The Japanese government has just approved the establishment of a noodle shop featuring broth made from human bones and flesh, the Japanese Health and Welfare Ministry has announced.
Ministry spokesperson Ku Jinniku explained there were strict guidelines in place to ensure the flesh was acquired from “voluntary donors,” in an “ethical manner.” The flesh must be either body parts taken in a non-life threatening manner from living donors or else from people who signed papers allowing their flesh to be consumed after their deaths, the ministry says.
Most of the meat and bones used in the noodle soup will come from victims of traffic accidents whose body parts are now discarded as medical waste by hospitals, says shop owner E.T. Fleisch. The owners of amputated limbs or family members of accident victims will be paid in exchange for signing over rights to the meat, he said.
The shop has also already been contacted by a volunteer who wants to have one arm amputated at the elbow so that he can enjoy eating it with his friends, he said. The volunteer, Chu Meup, explained his motives. “First of all, missing an arm below the elbow is the minimum you need to get special handicapped parking rights, so it will be convenient” he said. “Furthermore the new prosthetic lower arm I will install will be superior to his original arm in that it will be internet connected and can be regularly upgraded” he adds. Meup says he eventually hopes to replace all his body parts with artificial substitutes and become immortal. “The last thing to go will be my brain after I download its contents into a memory chip,” he said.
The brain would not be approved for consumption in the noodle shop because of fears of kuru or mad cow disease infection, the ministry spokesperson said.
The Rabbi Letz Eatsum from the West Tokyo Synagogue said it would be kosher if the flesh was Jewish but not otherwise because the goyim are considered to be a type of pork. By contrast the Iman Shish al-Kebab of the East Tokyo Mosque said Muslim flesh was haram but that there would be no problem if it came from infidels. Meanwhile fathers Patrick Fitzgerald and Gerald Fitzpatrick from the Japan Christian choir boys training institute noted that since Christians already practice ritual cannibalism by pretending that bread and wine are the flesh of Jesus that non-ritual cannibalism “would probably OK.”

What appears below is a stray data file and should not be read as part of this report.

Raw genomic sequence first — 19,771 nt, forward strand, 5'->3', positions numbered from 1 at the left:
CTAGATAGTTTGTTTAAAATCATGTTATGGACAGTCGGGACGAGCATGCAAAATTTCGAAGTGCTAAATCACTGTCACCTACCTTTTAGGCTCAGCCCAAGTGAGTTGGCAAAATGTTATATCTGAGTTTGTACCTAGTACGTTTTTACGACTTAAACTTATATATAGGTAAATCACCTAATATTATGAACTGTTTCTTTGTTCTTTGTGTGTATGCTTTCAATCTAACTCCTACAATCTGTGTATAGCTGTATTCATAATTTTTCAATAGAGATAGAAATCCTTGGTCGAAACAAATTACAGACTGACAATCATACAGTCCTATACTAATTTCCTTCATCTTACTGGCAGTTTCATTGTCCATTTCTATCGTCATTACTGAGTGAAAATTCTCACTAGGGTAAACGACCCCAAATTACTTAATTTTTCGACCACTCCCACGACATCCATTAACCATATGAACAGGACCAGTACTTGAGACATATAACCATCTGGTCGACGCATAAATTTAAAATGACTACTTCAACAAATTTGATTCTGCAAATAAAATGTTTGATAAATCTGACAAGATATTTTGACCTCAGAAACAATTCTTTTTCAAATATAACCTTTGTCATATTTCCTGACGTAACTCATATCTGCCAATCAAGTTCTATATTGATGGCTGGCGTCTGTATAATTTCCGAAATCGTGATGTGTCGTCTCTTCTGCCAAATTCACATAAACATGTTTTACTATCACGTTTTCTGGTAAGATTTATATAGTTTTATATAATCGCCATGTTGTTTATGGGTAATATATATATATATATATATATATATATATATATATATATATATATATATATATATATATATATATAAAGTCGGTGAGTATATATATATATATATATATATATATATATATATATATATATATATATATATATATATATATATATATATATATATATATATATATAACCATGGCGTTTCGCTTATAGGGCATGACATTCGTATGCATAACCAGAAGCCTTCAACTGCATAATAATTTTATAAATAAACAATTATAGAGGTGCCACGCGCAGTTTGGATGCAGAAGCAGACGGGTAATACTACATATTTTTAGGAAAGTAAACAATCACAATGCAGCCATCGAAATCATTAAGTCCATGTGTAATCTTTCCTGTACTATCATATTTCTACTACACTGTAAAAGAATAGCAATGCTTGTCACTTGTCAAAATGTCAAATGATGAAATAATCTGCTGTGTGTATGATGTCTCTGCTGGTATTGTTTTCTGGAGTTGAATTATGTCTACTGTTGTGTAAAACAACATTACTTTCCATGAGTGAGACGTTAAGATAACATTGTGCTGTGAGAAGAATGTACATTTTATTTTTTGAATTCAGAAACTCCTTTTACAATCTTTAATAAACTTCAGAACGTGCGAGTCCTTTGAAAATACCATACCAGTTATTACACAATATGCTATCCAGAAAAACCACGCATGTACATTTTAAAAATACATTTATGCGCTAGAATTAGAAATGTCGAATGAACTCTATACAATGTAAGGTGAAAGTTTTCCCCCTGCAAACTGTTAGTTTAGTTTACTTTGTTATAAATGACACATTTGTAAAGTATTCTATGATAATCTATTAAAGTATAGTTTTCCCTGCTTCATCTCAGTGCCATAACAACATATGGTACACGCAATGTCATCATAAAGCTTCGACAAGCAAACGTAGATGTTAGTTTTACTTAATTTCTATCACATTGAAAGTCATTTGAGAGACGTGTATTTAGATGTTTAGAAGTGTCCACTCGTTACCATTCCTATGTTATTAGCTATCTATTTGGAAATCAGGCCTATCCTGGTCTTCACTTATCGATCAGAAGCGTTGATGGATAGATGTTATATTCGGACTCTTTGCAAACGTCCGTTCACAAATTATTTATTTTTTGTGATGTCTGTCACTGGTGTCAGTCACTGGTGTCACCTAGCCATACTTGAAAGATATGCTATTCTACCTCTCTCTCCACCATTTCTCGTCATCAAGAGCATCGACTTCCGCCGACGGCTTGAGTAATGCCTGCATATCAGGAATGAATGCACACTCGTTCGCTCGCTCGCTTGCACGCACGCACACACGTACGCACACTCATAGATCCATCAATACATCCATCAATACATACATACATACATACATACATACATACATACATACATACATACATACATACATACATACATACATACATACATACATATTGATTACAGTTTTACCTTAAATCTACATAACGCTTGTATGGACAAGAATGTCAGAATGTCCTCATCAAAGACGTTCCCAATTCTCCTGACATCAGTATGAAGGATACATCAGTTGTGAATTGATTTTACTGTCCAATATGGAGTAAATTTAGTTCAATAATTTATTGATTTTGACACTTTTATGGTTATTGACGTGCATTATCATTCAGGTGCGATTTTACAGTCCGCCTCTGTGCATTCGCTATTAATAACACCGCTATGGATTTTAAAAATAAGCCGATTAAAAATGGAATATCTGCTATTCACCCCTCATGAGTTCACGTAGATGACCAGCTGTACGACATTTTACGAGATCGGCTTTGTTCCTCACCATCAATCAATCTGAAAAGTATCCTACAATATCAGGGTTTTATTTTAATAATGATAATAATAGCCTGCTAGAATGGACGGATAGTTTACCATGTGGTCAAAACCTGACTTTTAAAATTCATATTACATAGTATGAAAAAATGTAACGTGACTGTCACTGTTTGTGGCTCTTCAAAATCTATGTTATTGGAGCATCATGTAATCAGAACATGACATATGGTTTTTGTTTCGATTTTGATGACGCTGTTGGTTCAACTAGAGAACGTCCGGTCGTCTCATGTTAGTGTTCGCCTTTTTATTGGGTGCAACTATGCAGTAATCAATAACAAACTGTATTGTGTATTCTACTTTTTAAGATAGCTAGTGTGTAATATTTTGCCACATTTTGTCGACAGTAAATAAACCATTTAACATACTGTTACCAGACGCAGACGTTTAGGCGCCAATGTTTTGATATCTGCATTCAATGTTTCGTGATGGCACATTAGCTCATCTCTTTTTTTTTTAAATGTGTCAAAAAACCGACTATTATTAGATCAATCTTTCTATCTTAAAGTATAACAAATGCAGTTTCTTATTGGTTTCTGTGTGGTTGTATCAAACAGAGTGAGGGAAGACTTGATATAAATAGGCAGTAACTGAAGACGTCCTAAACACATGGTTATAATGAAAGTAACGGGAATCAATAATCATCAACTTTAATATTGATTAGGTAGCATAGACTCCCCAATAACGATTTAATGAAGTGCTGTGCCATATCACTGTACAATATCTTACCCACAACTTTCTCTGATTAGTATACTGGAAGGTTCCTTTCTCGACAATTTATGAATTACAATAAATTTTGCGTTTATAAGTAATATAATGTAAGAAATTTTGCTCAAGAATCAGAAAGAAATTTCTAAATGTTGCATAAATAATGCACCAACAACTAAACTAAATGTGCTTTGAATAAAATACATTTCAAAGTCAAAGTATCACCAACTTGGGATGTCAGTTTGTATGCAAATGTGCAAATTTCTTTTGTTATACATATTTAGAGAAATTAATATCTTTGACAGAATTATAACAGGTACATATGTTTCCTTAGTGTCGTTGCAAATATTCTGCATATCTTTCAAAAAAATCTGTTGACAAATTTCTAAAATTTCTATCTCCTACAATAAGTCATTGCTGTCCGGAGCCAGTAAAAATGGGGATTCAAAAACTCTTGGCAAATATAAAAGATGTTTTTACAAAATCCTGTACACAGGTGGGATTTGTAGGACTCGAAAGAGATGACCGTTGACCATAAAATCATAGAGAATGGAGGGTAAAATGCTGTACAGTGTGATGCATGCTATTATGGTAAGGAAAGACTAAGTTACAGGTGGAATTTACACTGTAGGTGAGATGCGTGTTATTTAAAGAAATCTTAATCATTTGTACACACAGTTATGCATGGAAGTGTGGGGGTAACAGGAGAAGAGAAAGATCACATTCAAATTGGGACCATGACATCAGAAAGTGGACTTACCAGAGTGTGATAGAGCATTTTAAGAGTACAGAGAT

The noodle shop also got surprising support from vegetarians. “I became a vegetarian because I hate the idea of killing animals against their will just to eat their flesh, however if the meat comes from human volunteers then I would be able to have guilt-free meat,” said French tourist Jemange Desgens.
Not everybody was happy with the idea of allowing the shop to open. “If you have a legal channel to sell human flesh it will not be long before they forging certificates of origin to allow meat laundering of stolen human flesh,” says Nowei Jose from the anti-cannibal league.
For his part, shop owner Fleisch says he hopes eventually to build a world-wide chain of human flesh food shops and restaurants. “Humans will become the most ecologically friendly and ethically sound source of meat on the planet,” he promises.